Say Hello to Fall, Goodbye Summer…
Come On Boomers, The Autumnal Equinox is Upon Us and We Are All
Grateful for the New Season of Hope and Prosperity
Boomers, stay positive and relevant! Enjoy the history of this glorious season—next week is all about decorating.
“And, all the lives we ever lived and all the lives
to be are full of trees and changing leaves…”
The Autumnal Equinox
Twice a year, everyone on Earth is seemingly on equal footing — at least when it comes to the distribution of sunlight and darkness.
On Wednesday, September 22, we entered our second and final equinox of 2021. If you reside in the Northern Hemisphere, you know it as the fall equinox (or autumnal equinox). For people south of the equator, this equinox actually signals the coming of spring.
Folks really close to the equator have roughly 12-hour days and 12-hour nights all year long, so they won’t really notice a thing. But people close to the poles, in destinations such as the northern parts of Canada, Norway and Russia, go through wild swings in the day/night ratio each year. They have long, dark winters and then have summers where night barely intrudes.
Where does the word ‘equinox’ originate?
From CNN Fast Facts file: The term equinox comes from the Latin word equinoxium, meaning “equality between day and night.”
“A fallen leaf is nothing more than a summer’s wave goodbye”
Why Does the Fall Equinox Happen?
I love this stuff, I hope you do too. My BoomerGuy actually understands it so he explains it to me and all our friends, and now to you. We can all learn more and give ourselves a refresher course. The Earth rotates along an imaginary line that runs from the North Pole to the South Pole. It’s called the axis, and this rotation is what gives us day and night.
However, the axis tilts at 23.5 degrees, as NASA explains. That positions one hemisphere of the planet to get more sunlight than the other for half of the year’s orbit around the sun. This discrepancy in sunlight is what triggers the seasons.
The effect is at its maximum in late June and late December. Those are the solstices, ala the summer and winter solstices, respectively, and they have the most extreme differences between day and night, especially near the poles. (That’s why it stays light for so long each day during the summer in places such as Scandinavia and Alaska.)
Here is the U.S. and Northern Hemisphere, since the summer solstice three months ago in June, you’ve noticed that our days have been progressively becoming shorter and the nights longer. And now here we are at the fall equinox!
Long before the age of clocks, satellites and modern technology, our ancient ancestors knew a lot about the movement of the sun across the sky — enough to build massive monuments and temples that, among other purposes, served as giant calendars to mark the seasons.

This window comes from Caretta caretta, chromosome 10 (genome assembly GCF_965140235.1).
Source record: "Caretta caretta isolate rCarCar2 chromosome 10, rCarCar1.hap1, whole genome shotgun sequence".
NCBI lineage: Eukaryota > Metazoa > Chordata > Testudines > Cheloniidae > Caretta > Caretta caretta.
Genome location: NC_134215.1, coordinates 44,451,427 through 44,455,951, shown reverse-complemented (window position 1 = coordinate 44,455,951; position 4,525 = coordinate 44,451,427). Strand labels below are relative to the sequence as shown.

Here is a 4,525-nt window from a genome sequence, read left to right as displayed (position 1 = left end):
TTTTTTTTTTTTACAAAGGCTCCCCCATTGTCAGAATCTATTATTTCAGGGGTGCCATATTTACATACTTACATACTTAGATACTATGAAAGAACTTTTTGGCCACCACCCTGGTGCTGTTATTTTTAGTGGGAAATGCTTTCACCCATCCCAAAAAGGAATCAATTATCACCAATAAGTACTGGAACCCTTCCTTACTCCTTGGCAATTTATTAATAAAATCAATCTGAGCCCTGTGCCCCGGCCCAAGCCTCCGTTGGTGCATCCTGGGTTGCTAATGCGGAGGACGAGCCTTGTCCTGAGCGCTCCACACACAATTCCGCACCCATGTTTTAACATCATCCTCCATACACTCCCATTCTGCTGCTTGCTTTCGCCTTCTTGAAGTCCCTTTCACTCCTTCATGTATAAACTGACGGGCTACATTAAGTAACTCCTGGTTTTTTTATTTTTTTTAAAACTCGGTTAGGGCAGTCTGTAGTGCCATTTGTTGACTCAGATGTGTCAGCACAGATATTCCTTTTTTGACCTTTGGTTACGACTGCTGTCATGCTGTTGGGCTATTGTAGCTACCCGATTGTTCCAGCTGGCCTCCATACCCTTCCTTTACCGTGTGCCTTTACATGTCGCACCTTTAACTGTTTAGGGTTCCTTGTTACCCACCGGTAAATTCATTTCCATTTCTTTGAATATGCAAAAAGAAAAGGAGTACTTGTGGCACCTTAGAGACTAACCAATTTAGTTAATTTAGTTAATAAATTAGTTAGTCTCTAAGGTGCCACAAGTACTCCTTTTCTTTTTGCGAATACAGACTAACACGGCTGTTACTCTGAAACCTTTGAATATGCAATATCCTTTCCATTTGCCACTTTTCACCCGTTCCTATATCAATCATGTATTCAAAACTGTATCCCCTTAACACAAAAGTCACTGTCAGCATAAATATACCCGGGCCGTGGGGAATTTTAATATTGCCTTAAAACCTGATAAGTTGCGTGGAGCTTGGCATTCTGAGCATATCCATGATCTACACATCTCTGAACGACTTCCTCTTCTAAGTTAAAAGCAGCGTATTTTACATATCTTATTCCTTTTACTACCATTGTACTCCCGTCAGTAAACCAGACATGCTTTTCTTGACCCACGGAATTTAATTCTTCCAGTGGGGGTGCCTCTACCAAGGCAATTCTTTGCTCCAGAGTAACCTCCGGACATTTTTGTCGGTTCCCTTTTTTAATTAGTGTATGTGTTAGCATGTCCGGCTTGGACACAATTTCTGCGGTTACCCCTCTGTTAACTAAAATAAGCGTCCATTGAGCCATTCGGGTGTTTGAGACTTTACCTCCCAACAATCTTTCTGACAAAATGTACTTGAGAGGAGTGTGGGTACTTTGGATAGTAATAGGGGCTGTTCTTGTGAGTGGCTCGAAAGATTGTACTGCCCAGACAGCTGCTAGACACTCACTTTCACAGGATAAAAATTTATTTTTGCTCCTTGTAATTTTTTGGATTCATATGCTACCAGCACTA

Here are just a few of the sites associated with the equinox and the annual passage of the sun, and perhaps you have had the unique opportunity to visit one or more of these famed archeological locations while vacationing:
— Stonehenge (United Kingdom): Many mysteries about these giant slabs remain, but we do know they were designed to mark the yearly passage of the sun. While aligned to highlight the summer and winter solstices, Stonehenge garners attention this time of year, too. For more information on Stonehenge–The likely source of Stonehenge’s giant Sarsen Stones.
— Megalithic Temples of Malta: These seven temples on the Mediterranean island are some of the earliest free-standing stone buildings in the world, going back 5,000 to 6,000 years ago. At Hagar Qim and Mnajdra temples, the semicircular chambers are aligned so that the rising sun on an equinox is framed between the stones.
— Chichén Itzá (Yucatán Peninsula, Mexico): El Castillo, the famous pyramid at Chichén Itzá, puts on a striking show on the equinoxes. Constructed by the Toltec-Maya people between 1050 and 1300, the pyramid was built to cast a shadow during equinoxes on the northern balustrade of El Castillo. It looks like the form of a snake slithering down the stairs, and the ancient special effect is heightened by the heads of sculpted beasts at the base.
Yes. Fall officially begins on the autumnal equinox, so let’s welcome it with open arms, vibrant colors, and cooler temperatures. Hopefully. Residing here in southern California the heat is still with us, and with a little luck abating by the end of September. But that little fact doesn’t deter me from sharing fall happiness and a variety of design changes you can begin making to your home with little to no effort and cost.
I call it ‘Fall With Grace.” Because that’s precisely what it is. The design and decorating ideas that present themselves at this time of year signify not only a new season but also the beauty and elegance of style.
Join me next week for a few fall decorating tips.
Credits for superb editorial content by CNN News and Travel,
contributing editor, Forrest Brown